Did you go online for any of your Christmas shopping this season? I did in a number of ways. Like most American families, we used the Internet more than we had in the past. My teenage son posted a wish-list of video games at Amazon.com. My daughters went to santaclausonline.com to give instructions to Santa. I won an auction on eBay for a long-out-of-print “Care Bears” video. I also purchased holiday airline tickets at Travelocity, and I found the best-ever Christmas cookies recipe at ChristmasCookies.com.
The dot-com crash took the luster off online business, but the 2002 Christmas shopping season put some of that shine back on. While the Wal-Marts and Toys ‘R’ Us’s of the retail world bemoan their short and dreary 2002 shopping season, the universe of online shopping had quite a positive season, with online retail purchases up a full 23 percent over 2001.
According to Los Angeles-based BizRate.com, online consumer spending for November and December 2002 hit $7.92 billion. This leap in retail e-commerce comes in a year when offline holiday spending was down and there were six fewer Christmas shopping days than last year. Consumers chose the Internet for low prices, ease-of-use, reduced or free shipping, and comparison shopping.
BizRate noted that the busiest shopping days were Monday, December 2 and Wednesday, December 11, which totaled $366.2 million and 364.6 million in spending. Amazon.com reported 56 million items ordered and shipped between November 1 and December 23. On December 24 alone, the company sold 62,000 gift certificates. Microsoft’s MSN group of retailers reported a full 50 percent increase in traffic over last year.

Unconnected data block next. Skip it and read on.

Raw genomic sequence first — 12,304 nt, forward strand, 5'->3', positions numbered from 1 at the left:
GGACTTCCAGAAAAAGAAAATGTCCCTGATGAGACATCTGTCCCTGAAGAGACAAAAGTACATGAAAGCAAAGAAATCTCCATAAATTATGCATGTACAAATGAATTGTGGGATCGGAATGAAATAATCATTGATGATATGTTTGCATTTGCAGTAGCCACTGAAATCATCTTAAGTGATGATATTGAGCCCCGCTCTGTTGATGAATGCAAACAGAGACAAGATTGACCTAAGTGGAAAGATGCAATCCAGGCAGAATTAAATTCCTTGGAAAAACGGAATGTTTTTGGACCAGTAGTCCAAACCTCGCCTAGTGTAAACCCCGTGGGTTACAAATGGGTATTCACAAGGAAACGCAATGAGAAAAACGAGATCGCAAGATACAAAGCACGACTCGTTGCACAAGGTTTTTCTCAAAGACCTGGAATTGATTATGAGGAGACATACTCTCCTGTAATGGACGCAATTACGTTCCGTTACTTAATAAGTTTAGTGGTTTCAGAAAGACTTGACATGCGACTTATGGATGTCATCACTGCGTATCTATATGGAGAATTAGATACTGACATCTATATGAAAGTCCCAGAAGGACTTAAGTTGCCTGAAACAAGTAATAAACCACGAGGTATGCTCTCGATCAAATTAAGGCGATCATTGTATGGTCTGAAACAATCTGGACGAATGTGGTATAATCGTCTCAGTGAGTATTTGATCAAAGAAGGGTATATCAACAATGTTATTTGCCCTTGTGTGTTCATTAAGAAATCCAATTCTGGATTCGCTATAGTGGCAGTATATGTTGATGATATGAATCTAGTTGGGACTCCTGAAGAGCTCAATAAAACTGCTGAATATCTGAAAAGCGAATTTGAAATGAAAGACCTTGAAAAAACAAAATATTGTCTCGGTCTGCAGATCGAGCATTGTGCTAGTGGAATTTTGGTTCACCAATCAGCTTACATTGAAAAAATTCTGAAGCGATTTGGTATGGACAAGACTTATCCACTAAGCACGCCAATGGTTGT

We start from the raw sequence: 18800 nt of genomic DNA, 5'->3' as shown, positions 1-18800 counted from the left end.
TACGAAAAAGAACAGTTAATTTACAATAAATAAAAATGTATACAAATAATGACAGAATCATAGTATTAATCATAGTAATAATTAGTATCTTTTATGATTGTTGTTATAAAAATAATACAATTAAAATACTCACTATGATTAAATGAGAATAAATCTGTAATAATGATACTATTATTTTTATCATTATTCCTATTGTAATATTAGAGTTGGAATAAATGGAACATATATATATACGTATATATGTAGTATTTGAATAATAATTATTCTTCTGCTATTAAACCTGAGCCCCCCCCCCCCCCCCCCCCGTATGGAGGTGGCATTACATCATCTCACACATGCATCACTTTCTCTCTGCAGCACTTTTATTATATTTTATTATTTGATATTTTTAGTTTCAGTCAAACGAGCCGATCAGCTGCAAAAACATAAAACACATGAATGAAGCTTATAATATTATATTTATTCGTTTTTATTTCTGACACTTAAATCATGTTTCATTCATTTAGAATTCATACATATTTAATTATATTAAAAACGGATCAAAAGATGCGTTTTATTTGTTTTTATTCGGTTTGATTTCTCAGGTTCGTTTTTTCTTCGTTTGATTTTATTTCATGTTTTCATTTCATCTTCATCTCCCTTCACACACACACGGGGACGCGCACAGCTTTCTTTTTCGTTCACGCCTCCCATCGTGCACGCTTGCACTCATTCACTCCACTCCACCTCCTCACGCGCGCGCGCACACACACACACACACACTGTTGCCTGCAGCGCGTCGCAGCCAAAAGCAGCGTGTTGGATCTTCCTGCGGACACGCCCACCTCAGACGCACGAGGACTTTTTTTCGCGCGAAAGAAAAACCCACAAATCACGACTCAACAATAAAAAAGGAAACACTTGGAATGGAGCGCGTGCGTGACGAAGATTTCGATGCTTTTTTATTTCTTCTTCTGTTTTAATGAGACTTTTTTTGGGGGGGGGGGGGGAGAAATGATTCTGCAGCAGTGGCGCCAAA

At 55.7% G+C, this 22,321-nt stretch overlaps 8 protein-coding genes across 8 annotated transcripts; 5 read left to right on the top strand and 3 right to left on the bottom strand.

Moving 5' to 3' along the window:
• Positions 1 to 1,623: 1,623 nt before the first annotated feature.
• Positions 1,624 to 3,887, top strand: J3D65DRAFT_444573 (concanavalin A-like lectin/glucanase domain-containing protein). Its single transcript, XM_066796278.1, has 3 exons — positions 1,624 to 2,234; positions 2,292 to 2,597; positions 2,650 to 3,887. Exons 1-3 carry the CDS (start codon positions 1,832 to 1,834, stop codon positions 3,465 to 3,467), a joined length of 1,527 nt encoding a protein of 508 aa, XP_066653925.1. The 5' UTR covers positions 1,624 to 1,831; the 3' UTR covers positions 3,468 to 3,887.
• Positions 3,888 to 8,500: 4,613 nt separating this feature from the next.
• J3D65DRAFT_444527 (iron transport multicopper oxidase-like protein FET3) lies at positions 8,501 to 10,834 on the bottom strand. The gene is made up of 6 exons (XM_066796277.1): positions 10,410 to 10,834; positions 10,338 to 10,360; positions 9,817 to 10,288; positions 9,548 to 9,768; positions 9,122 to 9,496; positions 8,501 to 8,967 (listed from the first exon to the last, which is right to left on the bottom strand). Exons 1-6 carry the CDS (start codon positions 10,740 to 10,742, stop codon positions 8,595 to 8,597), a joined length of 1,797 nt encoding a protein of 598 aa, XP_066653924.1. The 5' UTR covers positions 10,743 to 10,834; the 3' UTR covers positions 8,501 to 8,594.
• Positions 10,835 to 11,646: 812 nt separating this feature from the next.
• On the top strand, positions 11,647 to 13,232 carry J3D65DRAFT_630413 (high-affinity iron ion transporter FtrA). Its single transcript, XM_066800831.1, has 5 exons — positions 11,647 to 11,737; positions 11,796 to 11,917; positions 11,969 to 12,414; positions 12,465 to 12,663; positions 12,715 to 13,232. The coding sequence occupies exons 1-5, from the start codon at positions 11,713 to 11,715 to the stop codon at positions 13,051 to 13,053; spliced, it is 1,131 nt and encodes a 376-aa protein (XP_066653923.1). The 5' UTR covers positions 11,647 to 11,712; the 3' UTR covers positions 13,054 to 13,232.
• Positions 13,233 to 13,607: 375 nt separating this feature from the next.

This season also saw a rise in the overall percentage of women shopping online, a trend that has been building for years. More than 60 percent of this year’s shoppers were women, compared with 56 percent during the 2001 holiday season. In 1998, only 39 percent of Internet consumers were women.
Traditional online products led the online shopping spree according to a report issued by Goldman Sachs & Co., Harris Interactive and Nielsen/NetRatings. Videos, DVDs, music and books were the top category, with 17.8 percent of holiday spending, adding up to $1.9 billion in sales. Apparel was a close second with 17.4 percent or $1.8 billion. This was followed by travel-related expenditures which totaled 14.7 percent or $1.54 billion. The travel category was way down this year, as it typically grabs a quarter of all holiday online sales.
The two categories with the greatest increase in sales were consumer electronics with 11.6 percent, or $1.21 billion in sales, and toys/video games at 11.4 percent, or $1.19 billion. Consumer electronics gained 47 percent over last year, while toys/video games jumped 57 percent.
In past years, online shoppers have complained about their online experiences. Tales of woe have included lost orders and late shipments that were “promised” in time for Christmas. Online retailers have worked hard to improve their services and it shows in consumer satisfaction surveys. The “Shop.org/BizRate.com 2002 Online Holiday Mood Study” revealed that 85 percent of online shoppers were “very” or “somewhat” satisfied with their buying experience.
Not surprisingly, these improved happiness numbers are directly related to efforts online retailers have made to make the shopping experience easier and more dependable. “Retailers have worked very hard to improve the online buying experience for their customers,” said Scott Silverman, executive director of Shop.org in Washington, DC. “This has ultimately paid off in increased sales and helped to propel online retailing into the mainstream.”
The biggest shopping site of the season was eBay, followed closely by Amazon.com. In the apparel category, the traditional catalog companies led the field. Top companies included L.L. Bean, Land’s End and J Crew.
Even as the economy put a damper on overall Christmas shopping, the world of online commerce continued to expand. This year it accounted for only 2.5 percent of the worldwide retail pie, but while offline retailers were licking their wounds, online sites were breaking records.